As a garden and flower lover, I love to look for inspiration.  Although I have been picking flowers from the garden since I was a little girl, I still prefer the informal bunches I make.  I do love to look at the artistic and elaborate arrangements in competitions, but this is not my style.

I've been encouraged by looking to see what other people have posting, Rambling in the Garden is a favourite.

Today the garden yielded so much, that again it is two little vases:

Can a pewter tankard be a vase?  Of course, but with no beer, or maybe beer is good for flowers?
Rose Crown Princess Margareta, Blue Centaurea Montana, Geranium Ibericum, and the 'Chelsea Chop' of the sedum.  They were just the right green, and helped to keep the roses firmly balanced in the mug.

One of my favourite places to place a small bunch of flowers is by my Terracotta Soldier, which I brought all the way from China hand luggage, many moons ago.


The next arrangement is really just to try some blooms to see whether they hold, and how they will perform perfume wise.


Self seeded love in the mist, Centaurea Montana Alba, sprigs of parahebe, but the petals are already falling, Rose Princess Ann, Astrantia Major, Clematis, name not known, leaves and flowers of various Heuchera, Valeriana officinalis, and Dicentra Eximia commonly called Fringed Bleeding Heart, and I almost missed the two leaves of Hart's tongue fern.

Tomorrow is my Old Friend Rita's Birthday, but lucky for her, she has been whisked away by her daughter for a little holiday.  I have just heard this, which is why I had made two posies, one to take over to her with a card.

More roses and other blooms

Two roses coming out for the first time this year, at the weekend were absolutely full of scent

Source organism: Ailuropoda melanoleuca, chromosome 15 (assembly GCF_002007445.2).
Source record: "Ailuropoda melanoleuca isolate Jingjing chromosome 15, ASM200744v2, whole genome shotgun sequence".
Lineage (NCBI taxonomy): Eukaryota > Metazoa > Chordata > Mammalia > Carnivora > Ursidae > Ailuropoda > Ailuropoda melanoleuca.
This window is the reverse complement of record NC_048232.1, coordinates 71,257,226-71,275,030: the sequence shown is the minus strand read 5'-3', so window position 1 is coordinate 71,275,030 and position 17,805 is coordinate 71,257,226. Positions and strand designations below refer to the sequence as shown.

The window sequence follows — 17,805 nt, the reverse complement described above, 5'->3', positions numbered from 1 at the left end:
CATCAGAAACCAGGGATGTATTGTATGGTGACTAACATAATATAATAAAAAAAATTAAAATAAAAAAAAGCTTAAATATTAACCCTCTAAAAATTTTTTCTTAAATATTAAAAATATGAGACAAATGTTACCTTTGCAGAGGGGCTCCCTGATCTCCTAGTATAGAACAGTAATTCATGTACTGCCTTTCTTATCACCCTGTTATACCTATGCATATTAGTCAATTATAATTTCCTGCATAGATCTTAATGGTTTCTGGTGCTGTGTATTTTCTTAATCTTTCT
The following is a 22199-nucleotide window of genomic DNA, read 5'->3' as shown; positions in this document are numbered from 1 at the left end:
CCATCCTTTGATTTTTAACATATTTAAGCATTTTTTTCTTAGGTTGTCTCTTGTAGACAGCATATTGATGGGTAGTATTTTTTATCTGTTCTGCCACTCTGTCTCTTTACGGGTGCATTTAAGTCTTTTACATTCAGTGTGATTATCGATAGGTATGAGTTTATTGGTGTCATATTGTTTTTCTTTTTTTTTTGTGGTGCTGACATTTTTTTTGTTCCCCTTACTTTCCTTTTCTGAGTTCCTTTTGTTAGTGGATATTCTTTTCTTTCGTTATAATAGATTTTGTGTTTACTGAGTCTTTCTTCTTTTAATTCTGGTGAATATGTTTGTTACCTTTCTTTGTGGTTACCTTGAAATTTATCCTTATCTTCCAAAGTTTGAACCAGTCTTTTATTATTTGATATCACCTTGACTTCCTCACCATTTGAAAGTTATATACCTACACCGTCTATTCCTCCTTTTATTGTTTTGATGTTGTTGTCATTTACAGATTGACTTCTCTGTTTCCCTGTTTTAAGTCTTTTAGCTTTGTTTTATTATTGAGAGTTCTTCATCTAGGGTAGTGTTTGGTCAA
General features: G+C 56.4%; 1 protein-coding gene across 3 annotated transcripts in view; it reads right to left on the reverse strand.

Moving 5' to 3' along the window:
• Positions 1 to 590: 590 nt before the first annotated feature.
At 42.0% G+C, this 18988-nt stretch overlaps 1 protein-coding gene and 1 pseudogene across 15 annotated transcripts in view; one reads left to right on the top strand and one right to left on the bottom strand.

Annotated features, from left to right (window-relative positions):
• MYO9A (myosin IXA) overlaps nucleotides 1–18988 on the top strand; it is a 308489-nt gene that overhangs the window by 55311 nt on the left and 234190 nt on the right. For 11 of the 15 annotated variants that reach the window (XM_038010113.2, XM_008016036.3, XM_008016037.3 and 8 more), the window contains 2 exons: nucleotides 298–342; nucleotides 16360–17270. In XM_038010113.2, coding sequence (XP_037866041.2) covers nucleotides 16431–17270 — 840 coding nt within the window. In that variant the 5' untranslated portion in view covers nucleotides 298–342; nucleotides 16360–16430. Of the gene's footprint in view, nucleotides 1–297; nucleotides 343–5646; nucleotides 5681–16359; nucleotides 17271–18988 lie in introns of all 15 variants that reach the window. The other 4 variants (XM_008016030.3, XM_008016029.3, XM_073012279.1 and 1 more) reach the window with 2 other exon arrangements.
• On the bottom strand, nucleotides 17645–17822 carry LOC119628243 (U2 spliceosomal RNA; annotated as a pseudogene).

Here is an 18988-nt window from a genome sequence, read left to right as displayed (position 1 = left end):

Gertrude Jekyll

Munstead Wood

The garden is full of bees and bumble bees, and they just love the drifts of Astrantia.  Close up you can see so much detail.


Another plant much admired by Fiona on her visit was the tall majestic plant which grows close to the end of the garden.  I really could not remember the name at the time, but I knew that it had a really beautiful smell.  It is Valariana Officinalis, also known as Allheal, Set Well, Fragrant Valerian, Heliotrope, Cat's Valarian.  Some people say it smell horrible, but I can only smell vanilla cherry, it may be that it is crushed stems rotting which smell bad.  It is supposed to attract cats, well we have had one or two calling recently, but it may be the baby birds they are after.  I love the foliage and also the intricate pale pink flowers, and with its perfume the small clump of Valariana, quite as tall as me, makes sitting down in the gazebo reading, or even sitting on the pebbles weeding them a real calming occupation!




Buns and Loaves

With only a couple more recipes to catch up after this, I thought I should at least make the first lot of buns on the list.   With these light mornings, its an early start for me, because despite pretty good blackout linings, the sunshine peeping along the edges of the curtains brings to me life, and calls me to either start baking or going down the garden.